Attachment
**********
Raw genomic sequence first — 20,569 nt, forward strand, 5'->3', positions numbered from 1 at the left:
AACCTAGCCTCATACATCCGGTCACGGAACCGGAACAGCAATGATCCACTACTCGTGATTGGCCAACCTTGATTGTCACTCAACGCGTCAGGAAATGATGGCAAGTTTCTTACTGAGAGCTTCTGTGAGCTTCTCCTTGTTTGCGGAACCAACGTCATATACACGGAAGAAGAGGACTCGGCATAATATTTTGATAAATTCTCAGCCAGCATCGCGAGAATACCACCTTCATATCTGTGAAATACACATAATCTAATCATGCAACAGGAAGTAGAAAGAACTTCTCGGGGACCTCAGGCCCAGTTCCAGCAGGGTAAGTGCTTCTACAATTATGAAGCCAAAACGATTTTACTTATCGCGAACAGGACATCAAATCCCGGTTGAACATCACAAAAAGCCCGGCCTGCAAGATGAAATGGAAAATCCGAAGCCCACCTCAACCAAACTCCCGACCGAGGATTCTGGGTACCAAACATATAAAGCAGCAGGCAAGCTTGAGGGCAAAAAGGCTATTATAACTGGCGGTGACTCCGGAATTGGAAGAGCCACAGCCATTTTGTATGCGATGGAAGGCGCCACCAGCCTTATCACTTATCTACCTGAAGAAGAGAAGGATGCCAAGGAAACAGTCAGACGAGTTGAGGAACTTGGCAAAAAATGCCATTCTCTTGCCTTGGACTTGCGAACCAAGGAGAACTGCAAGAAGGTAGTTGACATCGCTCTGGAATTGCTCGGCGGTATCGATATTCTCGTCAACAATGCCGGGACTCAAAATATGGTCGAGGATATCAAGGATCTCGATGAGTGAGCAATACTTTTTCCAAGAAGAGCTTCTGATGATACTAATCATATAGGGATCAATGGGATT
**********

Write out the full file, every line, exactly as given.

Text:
Raw genomic sequence first — 20,569 nt, forward strand, 5'->3', positions numbered from 1 at the left:
AACCTAGCCTCATACATCCGGTCACGGAACCGGAACAGCAATGATCCACTACTCGTGATTGGCCAACCTTGATTGTCACTCAACGCGTCAGGAAATGATGGCAAGTTTCTTACTGAGAGCTTCTGTGAGCTTCTCCTTGTTTGCGGAACCAACGTCATATACACGGAAGAAGAGGACTCGGCATAATATTTTGATAAATTCTCAGCCAGCATCGCGAGAATACCACCTTCATATCTGTGAAATACACATAATCTAATCATGCAACAGGAAGTAGAAAGAACTTCTCGGGGACCTCAGGCCCAGTTCCAGCAGGGTAAGTGCTTCTACAATTATGAAGCCAAAACGATTTTACTTATCGCGAACAGGACATCAAATCCCGGTTGAACATCACAAAAAGCCCGGCCTGCAAGATGAAATGGAAAATCCGAAGCCCACCTCAACCAAACTCCCGACCGAGGATTCTGGGTACCAAACATATAAAGCAGCAGGCAAGCTTGAGGGCAAAAAGGCTATTATAACTGGCGGTGACTCCGGAATTGGAAGAGCCACAGCCATTTTGTATGCGATGGAAGGCGCCACCAGCCTTATCACTTATCTACCTGAAGAAGAGAAGGATGCCAAGGAAACAGTCAGACGAGTTGAGGAACTTGGCAAAAAATGCCATTCTCTTGCCTTGGACTTGCGAACCAAGGAGAACTGCAAGAAGGTAGTTGACATCGCTCTGGAATTGCTCGGCGGTATCGATATTCTCGTCAACAATGCCGGGACTCAAAATATGGTCGAGGATATCAAGGATCTCGATGAGTGAGCAATACTTTTTCCAAGAAGAGCTTCTGATGATACTAATCATATAGGGATCAATGGGATT